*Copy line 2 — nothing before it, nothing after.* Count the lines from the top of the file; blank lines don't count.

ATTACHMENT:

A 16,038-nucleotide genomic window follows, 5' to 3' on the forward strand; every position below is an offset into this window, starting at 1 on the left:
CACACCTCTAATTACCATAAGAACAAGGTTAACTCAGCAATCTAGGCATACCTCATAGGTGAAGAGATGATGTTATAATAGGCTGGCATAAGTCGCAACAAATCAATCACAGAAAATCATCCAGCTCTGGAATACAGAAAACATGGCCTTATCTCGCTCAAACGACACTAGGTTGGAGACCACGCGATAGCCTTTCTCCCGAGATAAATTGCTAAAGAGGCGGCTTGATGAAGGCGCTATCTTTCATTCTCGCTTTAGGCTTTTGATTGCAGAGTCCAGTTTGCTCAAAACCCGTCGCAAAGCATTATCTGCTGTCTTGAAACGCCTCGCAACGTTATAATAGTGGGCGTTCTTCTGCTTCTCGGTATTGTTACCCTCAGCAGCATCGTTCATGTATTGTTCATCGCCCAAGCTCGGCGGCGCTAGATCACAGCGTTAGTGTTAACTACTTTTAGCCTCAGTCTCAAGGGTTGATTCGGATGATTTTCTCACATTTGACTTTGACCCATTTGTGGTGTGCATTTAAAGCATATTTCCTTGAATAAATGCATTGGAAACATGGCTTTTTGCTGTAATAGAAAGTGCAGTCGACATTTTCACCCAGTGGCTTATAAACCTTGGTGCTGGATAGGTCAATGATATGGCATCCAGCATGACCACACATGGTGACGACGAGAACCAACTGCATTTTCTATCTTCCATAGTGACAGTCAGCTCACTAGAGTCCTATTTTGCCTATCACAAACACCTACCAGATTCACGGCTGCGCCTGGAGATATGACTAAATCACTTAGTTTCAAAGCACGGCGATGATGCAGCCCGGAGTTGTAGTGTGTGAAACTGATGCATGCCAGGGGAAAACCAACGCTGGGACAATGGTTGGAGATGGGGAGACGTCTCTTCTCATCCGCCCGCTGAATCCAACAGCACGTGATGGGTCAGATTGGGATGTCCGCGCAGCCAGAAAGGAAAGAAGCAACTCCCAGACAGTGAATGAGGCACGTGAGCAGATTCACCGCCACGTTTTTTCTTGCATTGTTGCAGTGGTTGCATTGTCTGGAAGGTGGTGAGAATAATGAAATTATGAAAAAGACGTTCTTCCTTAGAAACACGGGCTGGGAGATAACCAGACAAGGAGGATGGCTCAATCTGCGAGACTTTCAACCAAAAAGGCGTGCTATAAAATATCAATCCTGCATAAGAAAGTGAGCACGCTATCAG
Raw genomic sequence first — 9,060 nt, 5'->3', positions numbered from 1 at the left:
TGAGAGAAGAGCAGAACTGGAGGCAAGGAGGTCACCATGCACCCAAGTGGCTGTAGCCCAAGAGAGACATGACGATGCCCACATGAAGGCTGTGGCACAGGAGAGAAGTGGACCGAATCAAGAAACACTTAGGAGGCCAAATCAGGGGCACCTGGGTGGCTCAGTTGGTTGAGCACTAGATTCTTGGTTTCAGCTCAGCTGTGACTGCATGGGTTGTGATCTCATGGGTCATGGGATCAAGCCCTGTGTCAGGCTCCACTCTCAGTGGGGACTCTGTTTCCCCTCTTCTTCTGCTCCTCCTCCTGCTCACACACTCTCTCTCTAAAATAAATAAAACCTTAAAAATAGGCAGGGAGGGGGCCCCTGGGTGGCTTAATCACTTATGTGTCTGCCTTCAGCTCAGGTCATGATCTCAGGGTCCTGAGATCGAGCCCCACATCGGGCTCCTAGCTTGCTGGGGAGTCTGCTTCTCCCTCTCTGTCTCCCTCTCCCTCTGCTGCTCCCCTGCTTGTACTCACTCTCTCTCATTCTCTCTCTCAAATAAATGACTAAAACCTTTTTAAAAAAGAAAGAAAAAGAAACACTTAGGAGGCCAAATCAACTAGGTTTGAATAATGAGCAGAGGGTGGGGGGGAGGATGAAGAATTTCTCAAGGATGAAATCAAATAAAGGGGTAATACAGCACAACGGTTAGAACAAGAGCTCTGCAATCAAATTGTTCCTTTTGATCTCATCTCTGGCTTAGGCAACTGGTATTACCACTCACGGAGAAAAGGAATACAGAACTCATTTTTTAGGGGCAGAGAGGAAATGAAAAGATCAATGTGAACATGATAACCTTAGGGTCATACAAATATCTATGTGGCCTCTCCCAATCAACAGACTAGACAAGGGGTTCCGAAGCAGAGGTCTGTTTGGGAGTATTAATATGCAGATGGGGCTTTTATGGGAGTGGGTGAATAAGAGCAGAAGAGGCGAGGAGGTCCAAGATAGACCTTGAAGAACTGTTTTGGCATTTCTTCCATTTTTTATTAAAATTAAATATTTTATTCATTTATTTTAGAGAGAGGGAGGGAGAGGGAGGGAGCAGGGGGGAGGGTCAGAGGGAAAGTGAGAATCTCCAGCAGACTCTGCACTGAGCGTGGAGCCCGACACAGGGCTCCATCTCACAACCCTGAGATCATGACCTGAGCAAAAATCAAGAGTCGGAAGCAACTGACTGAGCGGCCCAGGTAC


CACACCTCTAATTACCATAAGAACAAGGTTAACTCAGCAATCTAGGCATACCTCATAGGTGAAGAGATGATGTTATAATAGGCTGGCATAAGTCGCAACAAATCAATCACAGAAAATCATCCAGCTCTGGAATACAGAAAACATGGCCTTATCTCGCTCAAACGACACTAGGTTGGAGACCACGCGATAGCCTTTCTCCCGAGATAAATTGCTAAAGAGGCGGCTTGATGAAGGCGCTATCTTTCATTCTCGCTTTAGGCTTTTGATTGCAGAGTCCAGTTTGCTCAAAACCCGTCGCAAAGCATTATCTGCTGTCTTGAAACGCCTCGCAACGTTATAATAGTGGGCGTTCTTCTGCTTCTCGGTATTGTTACCCTCAGCAGCATCGTTCATGTATTGTTCATCGCCCAAGCTCGGCGGCGCTAGATCACAGCGTTAGTGTTAACTACTTTTAGCCTCAGTCTCAAGGGTTGATTCGGATGATTTTCTCACATTTGACTTTGACCCATTTGTGGTGTGCATTTAAAGCATATTTCCTTGAATAAATGCATTGGAAACATGGCTTTTTGCTGTAATAGAAAGTGCAGTCGACATTTTCACCCAGTGGCTTATAAACCTTGGTGCTGGATAGGTCAATGATATGGCATCCAGCATGACCACACATGGTGACGACGAGAACCAACTGCATTTTCTATCTTCCATAGTGACAGTCAGCTCACTAGAGTCCTATTTTGCCTATCACAAACACCTACCAGATTCACGGCTGCGCCTGGAGATATGACTAAATCACTTAGTTTCAAAGCACGGCGATGATGCAGCCCGGAGTTGTAGTGTGTGAAACTGATGCATGCCAGGGGAAAACCAACGCTGGGACAATGGTTGGAGATGGGGAGACGTCTCTTCTCATCCGCCCGCTGAATCCAACAGCACGTGATGGGTCAGATTGGGATGTCCGCGCAGCCAGAAAGGAAAGAAGCAACTCCCAGACAGTGAATGAGGCACGTGAGCAGATTCACCGCCACGTTTTTTCTTGCATTGTTGCAGTGGTTGCATTGTCTGGAAGGTGGTGAGAATAATGAAATTATGAAAAAGACGTTCTTCCTTAGAAACACGGGCTGGGAGATAACCAGACAAGGAGGATGGCTCAATCTGCGAGACTTTCAACCAAAAAGGCGTGCTATAAAATATCAATCCTGCATAAGAAAGTGAGCACGCTATCAG